Urban Animal (WSB sponsor) – with clinics including 17th/Roxbury in White Center – is making history, announcing that it’s becoming “the nation’s first worker cooperative veterinary practice.” Urban Animal has three clinics and 110 employees, who will as a result “share in the governance and profits of the 11-year-old company” as it makes the transition to a “limited cooperative association.” The announcement says our state has more than 30 of those types of co-ops, but nowhere else in the state or country is there one that’s a veterinary practice. . In transitioning to a limited cooperative association (LCA), Urban Animal joins approximately three dozen worker cooperative-based businesses in Washington, yet the first veterinary practice of this kind. Founder Cherri Trusheim plans to “gift a portion of the company to seed it, with a goal over time to become a 100 percent employee-owned worker co-op.” Urban Animal explains that this is another way its business practices run counter to the “unprecedented corporatization” of veterinary care: “This often detracts from employee culture. Corporatization also diminishes the standard of care by upselling and tying veterinary professionals’ compensation to the amount of products and services they sell. Urban Animal is different and does not pay any employee based on production.” Trusheim hopes to set an example for counterparts as wel as attracting employees “who desire a workplace governed by those who provide veterinary care and not a group of nameless shareholders.” Their industry, like so many others, is dealing with a staffing shortage, but this is one way Urban Animal hopes to rise above the competition for workers. They’re working with an organization called The Cooperative Way to make the shift. Trusheim will remain Urban Animal’s CEO and all three clinics will remain open.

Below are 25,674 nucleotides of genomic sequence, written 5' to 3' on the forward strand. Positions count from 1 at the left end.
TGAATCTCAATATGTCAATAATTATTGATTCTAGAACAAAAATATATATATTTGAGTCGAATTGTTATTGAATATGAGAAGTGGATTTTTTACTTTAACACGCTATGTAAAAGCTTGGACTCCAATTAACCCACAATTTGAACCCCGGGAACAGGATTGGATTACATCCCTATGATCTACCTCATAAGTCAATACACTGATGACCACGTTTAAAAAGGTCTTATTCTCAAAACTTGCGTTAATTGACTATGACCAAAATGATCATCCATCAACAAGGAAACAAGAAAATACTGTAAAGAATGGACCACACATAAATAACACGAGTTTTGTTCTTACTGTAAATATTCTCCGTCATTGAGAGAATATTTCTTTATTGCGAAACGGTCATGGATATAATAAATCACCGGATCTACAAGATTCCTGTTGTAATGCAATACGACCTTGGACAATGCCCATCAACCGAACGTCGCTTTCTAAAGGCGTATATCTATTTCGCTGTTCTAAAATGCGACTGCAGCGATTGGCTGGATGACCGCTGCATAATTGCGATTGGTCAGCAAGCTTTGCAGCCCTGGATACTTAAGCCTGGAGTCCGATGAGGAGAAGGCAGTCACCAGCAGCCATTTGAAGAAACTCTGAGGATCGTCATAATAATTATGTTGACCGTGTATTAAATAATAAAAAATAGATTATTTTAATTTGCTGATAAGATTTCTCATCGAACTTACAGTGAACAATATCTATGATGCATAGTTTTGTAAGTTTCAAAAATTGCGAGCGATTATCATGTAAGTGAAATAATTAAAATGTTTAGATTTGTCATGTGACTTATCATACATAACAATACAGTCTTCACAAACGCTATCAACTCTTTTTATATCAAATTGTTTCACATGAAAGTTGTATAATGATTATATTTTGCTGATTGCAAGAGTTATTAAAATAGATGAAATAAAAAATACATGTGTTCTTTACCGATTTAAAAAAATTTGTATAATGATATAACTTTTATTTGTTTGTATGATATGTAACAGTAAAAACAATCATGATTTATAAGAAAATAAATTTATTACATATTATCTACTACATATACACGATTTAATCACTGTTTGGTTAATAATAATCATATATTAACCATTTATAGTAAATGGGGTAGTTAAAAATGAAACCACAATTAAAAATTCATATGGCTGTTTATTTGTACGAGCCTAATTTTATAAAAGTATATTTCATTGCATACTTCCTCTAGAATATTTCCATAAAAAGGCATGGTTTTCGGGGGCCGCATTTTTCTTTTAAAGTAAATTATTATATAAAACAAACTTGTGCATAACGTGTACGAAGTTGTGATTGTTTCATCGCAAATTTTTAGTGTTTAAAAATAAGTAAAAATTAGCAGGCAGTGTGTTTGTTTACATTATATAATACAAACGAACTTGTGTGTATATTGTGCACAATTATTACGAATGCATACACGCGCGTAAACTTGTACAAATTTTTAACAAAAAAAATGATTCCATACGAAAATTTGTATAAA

West Seattle, Washington